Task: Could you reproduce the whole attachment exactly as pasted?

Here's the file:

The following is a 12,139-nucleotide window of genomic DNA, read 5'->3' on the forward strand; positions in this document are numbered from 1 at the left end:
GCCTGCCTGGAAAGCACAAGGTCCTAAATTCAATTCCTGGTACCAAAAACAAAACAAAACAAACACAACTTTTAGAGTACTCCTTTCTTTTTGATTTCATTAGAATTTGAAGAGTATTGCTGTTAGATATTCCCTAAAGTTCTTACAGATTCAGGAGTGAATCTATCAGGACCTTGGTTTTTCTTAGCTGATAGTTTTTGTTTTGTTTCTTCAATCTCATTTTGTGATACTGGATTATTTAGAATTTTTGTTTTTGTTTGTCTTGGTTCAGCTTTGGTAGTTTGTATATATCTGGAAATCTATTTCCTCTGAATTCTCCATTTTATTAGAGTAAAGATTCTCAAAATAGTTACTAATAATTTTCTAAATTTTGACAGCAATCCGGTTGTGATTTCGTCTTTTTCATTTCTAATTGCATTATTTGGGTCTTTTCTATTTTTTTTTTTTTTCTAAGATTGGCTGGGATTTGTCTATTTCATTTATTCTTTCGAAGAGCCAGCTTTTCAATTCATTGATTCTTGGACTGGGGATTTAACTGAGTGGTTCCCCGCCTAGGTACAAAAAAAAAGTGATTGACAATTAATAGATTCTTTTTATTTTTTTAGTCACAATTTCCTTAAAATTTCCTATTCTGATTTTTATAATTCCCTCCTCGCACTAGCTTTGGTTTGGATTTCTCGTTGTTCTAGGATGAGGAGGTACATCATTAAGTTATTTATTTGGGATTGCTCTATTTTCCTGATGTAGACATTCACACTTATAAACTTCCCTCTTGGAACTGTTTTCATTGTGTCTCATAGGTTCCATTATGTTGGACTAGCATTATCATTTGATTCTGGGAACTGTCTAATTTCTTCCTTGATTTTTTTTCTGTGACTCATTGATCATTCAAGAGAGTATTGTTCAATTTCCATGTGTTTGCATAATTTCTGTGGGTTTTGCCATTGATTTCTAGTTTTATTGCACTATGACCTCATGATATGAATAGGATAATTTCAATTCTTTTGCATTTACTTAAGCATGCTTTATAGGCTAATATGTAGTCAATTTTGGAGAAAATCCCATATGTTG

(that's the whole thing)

The following is a 12,139-nucleotide window of genomic DNA, read 5'->3' on the forward strand; positions in this document are numbered from 1 at the left end:
GCCTGCCTGGAAAGCACAAGGTCCTAAATTCAATTCCTGGTACCAAAAACAAAACAAAACAAACACAACTTTTAGAGTACTCCTTTCTTTTTGATTTCATTAGAATTTGAAGAGTATTGCTGTTAGATATTCCCTAAAGTTCTTACAGATTCAGGAGTGAATCTATCAGGACCTTGGTTTTTCTTAGCTGATAGTTTTTGTTTTGTTTCTTCAATCTCATTTTGTGATACTGGATTATTTAGAATTTTTGTTTTTGTTTGTCTTGGTTCAGCTTTGGTAGTTTGTATATATCTGGAAATCTATTTCCTCTGAATTCTCCATTTTATTAGAGTAAAGATTCTCAAAATAGTTACTAATAATTTTCTAAATTTTGACAGCAATCCGGTTGTGATTTCGTCTTTTTCATTTCTAATTGCATTATTTGGGTCTTTTCTATTTTTTTTTTTTTTCTAAGATTGGCTGGGATTTGTCTATTTCATTTATTCTTTCGAAGAGCCAGCTTTTCAATTCATTGATTCTTGGACTGGGGATTTAACTGAGTGGTTCCCCGCCTAGGTACAAAAAAAAAGTGATTGACAATTAATAGATTCTTTTTATTTTTTTAGTCACAATTTCCTTAAAATTTCCTATTCTGATTTTTATAATTCCCTCCTCGCACTAGCTTTGGTTTGGATTTCTCGTTGTTCTAGGATGAGGAGGTACATCATTAAGTTATTTATTTGGGATTGCTCTATTTTCCTGATGTAGACATTCACACTTATAAACTTCCCTCTTGGAACTGTTTTCATTGTGTCTCATAGGTTCCATTATGTTGGACTAGCATTATCATTTGATTCTGGGAACTGTCTAATTTCTTCCTTGATTTTTTTTCTGTGACTCATTGATCATTCAAGAGAGTATTGTTCAATTTCCATGTGTTTGCATAATTTCTGTGGGTTTTGCCATTGATTTCTAGTTTTATTGCACTATGACCTCATGATATGAATAGGATAATTTCAATTCTTTTGCATTTACTTAAGCATGCTTTATAGGCTAATATGTAGTCAATTTTGGAGAAAATCCCATATGTTG